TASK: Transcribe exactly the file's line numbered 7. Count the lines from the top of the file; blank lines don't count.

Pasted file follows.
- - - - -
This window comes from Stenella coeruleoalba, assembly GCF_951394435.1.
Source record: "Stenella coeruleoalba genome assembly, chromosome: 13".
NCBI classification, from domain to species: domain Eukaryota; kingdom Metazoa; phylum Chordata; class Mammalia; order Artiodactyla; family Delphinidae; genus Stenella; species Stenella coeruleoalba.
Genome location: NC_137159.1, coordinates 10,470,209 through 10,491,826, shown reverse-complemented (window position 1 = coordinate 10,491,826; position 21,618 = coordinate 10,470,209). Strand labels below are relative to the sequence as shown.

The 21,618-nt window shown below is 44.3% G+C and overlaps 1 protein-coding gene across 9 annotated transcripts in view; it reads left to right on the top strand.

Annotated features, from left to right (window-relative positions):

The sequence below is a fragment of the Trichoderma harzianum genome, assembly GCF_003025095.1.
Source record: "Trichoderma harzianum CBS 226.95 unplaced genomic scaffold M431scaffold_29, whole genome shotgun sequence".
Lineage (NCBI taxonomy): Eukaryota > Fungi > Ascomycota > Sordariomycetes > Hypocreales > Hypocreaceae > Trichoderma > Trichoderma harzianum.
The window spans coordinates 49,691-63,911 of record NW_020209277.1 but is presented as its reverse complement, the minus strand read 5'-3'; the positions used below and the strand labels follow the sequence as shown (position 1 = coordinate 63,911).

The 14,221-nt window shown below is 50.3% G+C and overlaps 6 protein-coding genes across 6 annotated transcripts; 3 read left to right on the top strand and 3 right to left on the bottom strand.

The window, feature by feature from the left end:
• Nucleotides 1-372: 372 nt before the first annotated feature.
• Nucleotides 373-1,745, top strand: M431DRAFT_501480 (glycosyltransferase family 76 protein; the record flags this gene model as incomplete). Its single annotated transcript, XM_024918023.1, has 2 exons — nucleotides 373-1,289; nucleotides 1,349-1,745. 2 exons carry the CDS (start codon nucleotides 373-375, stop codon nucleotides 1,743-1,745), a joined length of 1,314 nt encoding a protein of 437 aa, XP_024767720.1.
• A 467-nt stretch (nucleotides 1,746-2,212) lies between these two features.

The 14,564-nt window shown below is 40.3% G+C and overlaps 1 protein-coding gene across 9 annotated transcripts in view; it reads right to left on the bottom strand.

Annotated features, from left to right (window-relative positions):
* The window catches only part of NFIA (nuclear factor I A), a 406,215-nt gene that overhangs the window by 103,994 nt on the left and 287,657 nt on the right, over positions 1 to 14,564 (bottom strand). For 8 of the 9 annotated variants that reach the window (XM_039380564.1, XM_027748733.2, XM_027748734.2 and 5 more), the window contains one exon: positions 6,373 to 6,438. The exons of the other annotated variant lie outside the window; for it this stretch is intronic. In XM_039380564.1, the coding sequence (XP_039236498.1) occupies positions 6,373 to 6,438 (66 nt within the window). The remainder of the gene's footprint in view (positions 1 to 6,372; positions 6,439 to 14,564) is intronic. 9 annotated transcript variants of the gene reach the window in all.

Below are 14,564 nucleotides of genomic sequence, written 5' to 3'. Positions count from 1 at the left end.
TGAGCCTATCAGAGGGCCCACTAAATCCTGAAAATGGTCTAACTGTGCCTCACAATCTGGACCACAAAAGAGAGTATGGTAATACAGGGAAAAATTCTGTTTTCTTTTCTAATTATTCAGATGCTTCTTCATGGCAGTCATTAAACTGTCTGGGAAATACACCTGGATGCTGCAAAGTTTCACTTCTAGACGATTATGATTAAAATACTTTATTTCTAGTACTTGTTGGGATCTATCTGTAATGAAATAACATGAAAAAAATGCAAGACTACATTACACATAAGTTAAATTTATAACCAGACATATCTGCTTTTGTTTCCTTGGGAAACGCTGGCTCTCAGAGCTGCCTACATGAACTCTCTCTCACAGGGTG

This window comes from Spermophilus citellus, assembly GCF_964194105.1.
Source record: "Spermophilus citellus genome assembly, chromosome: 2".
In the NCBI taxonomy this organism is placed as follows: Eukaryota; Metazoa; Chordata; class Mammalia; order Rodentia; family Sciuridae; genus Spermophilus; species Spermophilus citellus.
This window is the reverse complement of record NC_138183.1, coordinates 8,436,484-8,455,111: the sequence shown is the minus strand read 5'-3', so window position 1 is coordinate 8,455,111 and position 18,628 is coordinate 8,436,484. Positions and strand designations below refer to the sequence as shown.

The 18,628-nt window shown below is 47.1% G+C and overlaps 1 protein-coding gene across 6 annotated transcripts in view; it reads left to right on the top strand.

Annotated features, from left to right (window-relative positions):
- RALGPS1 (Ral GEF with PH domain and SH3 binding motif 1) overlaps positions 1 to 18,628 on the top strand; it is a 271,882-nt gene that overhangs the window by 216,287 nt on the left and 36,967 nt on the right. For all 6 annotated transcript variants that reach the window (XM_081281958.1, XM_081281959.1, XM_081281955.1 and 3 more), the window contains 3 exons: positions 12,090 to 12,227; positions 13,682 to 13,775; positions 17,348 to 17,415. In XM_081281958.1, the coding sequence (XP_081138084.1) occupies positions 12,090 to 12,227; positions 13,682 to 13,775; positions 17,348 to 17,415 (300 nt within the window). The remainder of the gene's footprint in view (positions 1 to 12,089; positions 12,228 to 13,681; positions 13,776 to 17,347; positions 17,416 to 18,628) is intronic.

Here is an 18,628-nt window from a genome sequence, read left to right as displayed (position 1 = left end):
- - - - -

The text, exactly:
The sequence below is a fragment of the Trichoderma harzianum genome, assembly GCF_003025095.1.